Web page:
Help me pass my road test mefi!
April 26, 2009 3:45 PM   Subscribe

Help me pass my road test on Wednesday this time around.

The last time I took my road test was sometime last summer. I failed because I drove straight into the first set of cones when trying to parallel park. I had a panic attack right before the test because the person taking me to my road test, had gotten lost on the way there and would not ask anybody for directions how to get there, and it was in the middle of nowhere! Note, I parked perfectly the three times I tried parallel parking the day before. I've never driven straight into a pair of cones before the test, EVER.

This time around, I'm trying to not have an anxiety attack but I keep thinking about how I failed the first time around, so that's not helping me right now.

I'm trying to get some practice time in, but I get criticized by the method [the way my instructor that I did my required 6 hours in NJ taught me how to parallel park.] I'm trying to parallel park by the person who's taking me out to practice. I don't even get practice driving on the roads, just parallel parking [and even that's not happening!]. I like to think that I am a decent driver, I follow signs, the speed limit, and practice in pro-active driving whenever I actually DRIVE on the road.

So I'm looking up to you mefi users; help me pass my road test this time around, tips to how to parallel park [or on/about the road test in general!] without having someone chastise me the way I'm parking with, will be loved and put into good use [hopefully].

Bonus points for tips to get rid of my anxiety/fear of failing the test this time around!
posted by QueenHawkeye to Travel & Transportation (13 answers total) 2 users marked this as a favorite
I failed my driving test 2 times before I successfully completed it. One time I was this >< close to hitting another car. They had to swerve to avoid me. I know at the time I felt like I was the ONLY person in the world who hadn't nailed it first time out.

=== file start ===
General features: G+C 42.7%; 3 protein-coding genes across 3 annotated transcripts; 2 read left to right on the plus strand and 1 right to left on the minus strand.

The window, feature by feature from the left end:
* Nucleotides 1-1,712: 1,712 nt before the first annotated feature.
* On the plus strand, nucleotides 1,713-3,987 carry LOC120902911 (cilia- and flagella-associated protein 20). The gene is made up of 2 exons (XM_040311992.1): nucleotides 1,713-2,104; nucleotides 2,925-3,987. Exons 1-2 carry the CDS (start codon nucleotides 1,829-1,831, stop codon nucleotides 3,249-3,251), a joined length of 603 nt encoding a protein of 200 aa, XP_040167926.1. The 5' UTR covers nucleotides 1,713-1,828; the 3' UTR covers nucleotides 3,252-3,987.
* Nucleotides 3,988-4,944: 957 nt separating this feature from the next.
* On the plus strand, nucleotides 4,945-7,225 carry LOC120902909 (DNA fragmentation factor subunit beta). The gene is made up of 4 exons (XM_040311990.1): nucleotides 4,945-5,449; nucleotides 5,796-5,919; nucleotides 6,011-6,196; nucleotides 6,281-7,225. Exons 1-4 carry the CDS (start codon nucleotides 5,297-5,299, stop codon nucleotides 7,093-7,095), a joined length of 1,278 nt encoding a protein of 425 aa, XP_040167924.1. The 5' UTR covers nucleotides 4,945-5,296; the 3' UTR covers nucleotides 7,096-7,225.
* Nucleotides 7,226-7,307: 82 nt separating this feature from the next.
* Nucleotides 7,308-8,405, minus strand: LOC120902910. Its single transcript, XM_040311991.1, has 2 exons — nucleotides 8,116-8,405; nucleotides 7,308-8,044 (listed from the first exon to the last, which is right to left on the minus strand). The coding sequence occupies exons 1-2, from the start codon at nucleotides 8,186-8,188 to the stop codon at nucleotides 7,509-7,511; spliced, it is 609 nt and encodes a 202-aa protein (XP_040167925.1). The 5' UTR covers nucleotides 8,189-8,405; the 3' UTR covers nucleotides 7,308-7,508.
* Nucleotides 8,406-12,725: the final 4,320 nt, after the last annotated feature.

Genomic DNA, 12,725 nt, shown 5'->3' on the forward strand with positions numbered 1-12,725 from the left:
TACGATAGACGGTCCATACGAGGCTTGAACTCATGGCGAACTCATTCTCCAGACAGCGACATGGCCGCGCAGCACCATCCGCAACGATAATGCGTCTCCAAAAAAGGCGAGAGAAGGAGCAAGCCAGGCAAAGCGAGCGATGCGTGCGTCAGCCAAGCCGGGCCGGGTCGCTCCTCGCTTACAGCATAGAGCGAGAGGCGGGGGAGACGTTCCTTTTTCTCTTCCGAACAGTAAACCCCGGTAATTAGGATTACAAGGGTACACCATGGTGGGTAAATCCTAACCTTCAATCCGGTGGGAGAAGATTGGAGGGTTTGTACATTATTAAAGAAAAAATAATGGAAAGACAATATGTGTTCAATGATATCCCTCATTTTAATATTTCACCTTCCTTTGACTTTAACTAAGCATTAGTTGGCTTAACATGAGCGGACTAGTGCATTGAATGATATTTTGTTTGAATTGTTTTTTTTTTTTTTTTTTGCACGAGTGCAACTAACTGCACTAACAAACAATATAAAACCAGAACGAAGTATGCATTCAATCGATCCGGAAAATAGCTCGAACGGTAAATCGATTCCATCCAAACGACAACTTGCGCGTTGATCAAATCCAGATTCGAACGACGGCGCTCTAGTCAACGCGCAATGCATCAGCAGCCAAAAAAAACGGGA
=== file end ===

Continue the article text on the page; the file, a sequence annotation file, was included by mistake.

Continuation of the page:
It sounds like whoever is taking you out to practice is criticizing your parallel parking method. If this is true, it can't be helping. Can you politely ask that person to just let you practice with commentary or criticism? If you learned a method that usually works for you, then probably just need to try a few more times to get comfortable.

Parallel parking (and driving in general) is something you pretty much learn by doing. When I was learning to drive a manual, I finally just had to tell my then bf to shut up and let me figure it out. The running commentary of "do this, no that, no a little more this" was NOT helpful.

It also sounds like your test day was pretty stressful. If possible, make sure you know where you are going for the test, give yourself plenty of time, lots of rest and a good meal beforehand, etc. I know some of that can be tough when you are depending on some one else to get you there.

Best of luck!
posted by jeoc at 3:54 PM on April 26, 2009

Do you remember the route the test goes? Or does anyone else? I practiced the actual route several times before the test, which really helped.
posted by radioamy at 4:03 PM on April 26, 2009

I failed my first test. My driving instructor recommended that I take some mild pain killers (like paracetemol) beforehand, as she said it takes the edge off a little. I ignored this advice, and then also became slightly panicked when the tester had to start making up the route in the middle as a truck was blocking the usual route.

The next time, I took the painkillers and passed.
posted by AnnaRat at 4:15 PM on April 26, 2009 [1 favorite]

No advice, cause I can't really parallel park that well now (driving a big ol' station wagon doesn't help), but just some support. I didn't learn how to drive until I was 29 due to a severe phobia, and I passed the road test. Of course, I found a location that didn't make you parallel park, but your state may vary. Just try not to freak out about it beforehand. If you find yourself visualizing negative outcomes, change that and visualize yourself parallel parking perfectly. If you know you can be a good driver, take confidence in that. The road testers also gauge your confidence level with the car. Take your time and don't try to get it done fast, just follow what your instructor taught you and you'll be fine.

Also, you can parallel park under stress. I was pulling into a party, had to parallel park, and it was behind a coworker and his wife who were watching me do it. Totally stressed that I would hit their car, I did it perfectly, and got compliments on my ability. Just remember the steps your instructor taught you.
posted by twiggy32 at 4:16 PM on April 26, 2009

Ok, I guess that was advice after all. Best of luck, and remember, it's just simple geometry.
posted by twiggy32 at 4:18 PM on April 26, 2009